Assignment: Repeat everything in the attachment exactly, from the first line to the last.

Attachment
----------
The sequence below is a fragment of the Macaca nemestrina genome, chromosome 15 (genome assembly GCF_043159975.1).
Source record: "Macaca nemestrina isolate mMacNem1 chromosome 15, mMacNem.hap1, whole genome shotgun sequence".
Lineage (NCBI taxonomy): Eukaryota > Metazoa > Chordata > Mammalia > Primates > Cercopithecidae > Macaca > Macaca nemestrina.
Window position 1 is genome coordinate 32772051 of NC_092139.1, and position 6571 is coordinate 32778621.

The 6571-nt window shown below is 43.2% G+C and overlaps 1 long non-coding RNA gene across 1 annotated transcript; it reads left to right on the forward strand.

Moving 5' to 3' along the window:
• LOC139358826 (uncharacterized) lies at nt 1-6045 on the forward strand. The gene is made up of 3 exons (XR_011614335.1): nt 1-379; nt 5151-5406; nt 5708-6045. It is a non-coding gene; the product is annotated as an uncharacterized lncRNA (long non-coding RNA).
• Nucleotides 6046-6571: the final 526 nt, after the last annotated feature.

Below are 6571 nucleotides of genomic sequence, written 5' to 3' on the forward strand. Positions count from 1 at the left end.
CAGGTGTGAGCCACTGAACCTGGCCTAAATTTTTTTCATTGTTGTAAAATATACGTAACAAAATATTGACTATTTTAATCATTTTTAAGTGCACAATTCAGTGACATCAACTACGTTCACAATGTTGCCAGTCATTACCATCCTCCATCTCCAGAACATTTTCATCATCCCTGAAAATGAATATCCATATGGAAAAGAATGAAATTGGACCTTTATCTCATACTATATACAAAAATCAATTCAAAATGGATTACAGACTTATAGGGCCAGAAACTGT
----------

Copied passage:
The sequence below is a fragment of the Macaca nemestrina genome, chromosome 15 (genome assembly GCF_043159975.1).
Source record: "Macaca nemestrina isolate mMacNem1 chromosome 15, mMacNem.hap1, whole genome shotgun sequence".
Lineage (NCBI taxonomy): Eukaryota > Metazoa > Chordata > Mammalia > Primates > Cercopithecidae > Macaca > Macaca nemestrina.
Window position 1 is genome coordinate 32772051 of NC_092139.1, and position 6571 is coordinate 32778621.

The 6571-nt window shown below is 43.2% G+C and overlaps 1 long non-coding RNA gene across 1 annotated transcript; it reads left to right on the forward strand.

Moving 5' to 3' along the window:
• LOC139358826 (uncharacterized) lies at nt 1-6045 on the forward strand. The gene is made up of 3 exons (XR_011614335.1): nt 1-379; nt 5151-5406; nt 5708-6045. It is a non-coding gene; the product is annotated as an uncharacterized lncRNA (long non-coding RNA).
• Nucleotides 6046-6571: the final 526 nt, after the last annotated feature.

Below are 6571 nucleotides of genomic sequence, written 5' to 3' on the forward strand. Positions count from 1 at the left end.
CAGGTGTGAGCCACTGAACCTGGCCTAAATTTTTTTCATTGTTGTAAAATATACGTAACAAAATATTGACTATTTTAATCATTTTTAAGTGCACAATTCAGTGACATCAACTACGTTCACAATGTTGCCAGTCATTACCATCCTCCATCTCCAGAACATTTTCATCATCCCTGAAAATGAATATCCATATGGAAAAGAATGAAATTGGACCTTTATCTCATACTATATACAAAAATCAATTCAAAATGGATTACAGACTTATAGGGCCAGAAACTGT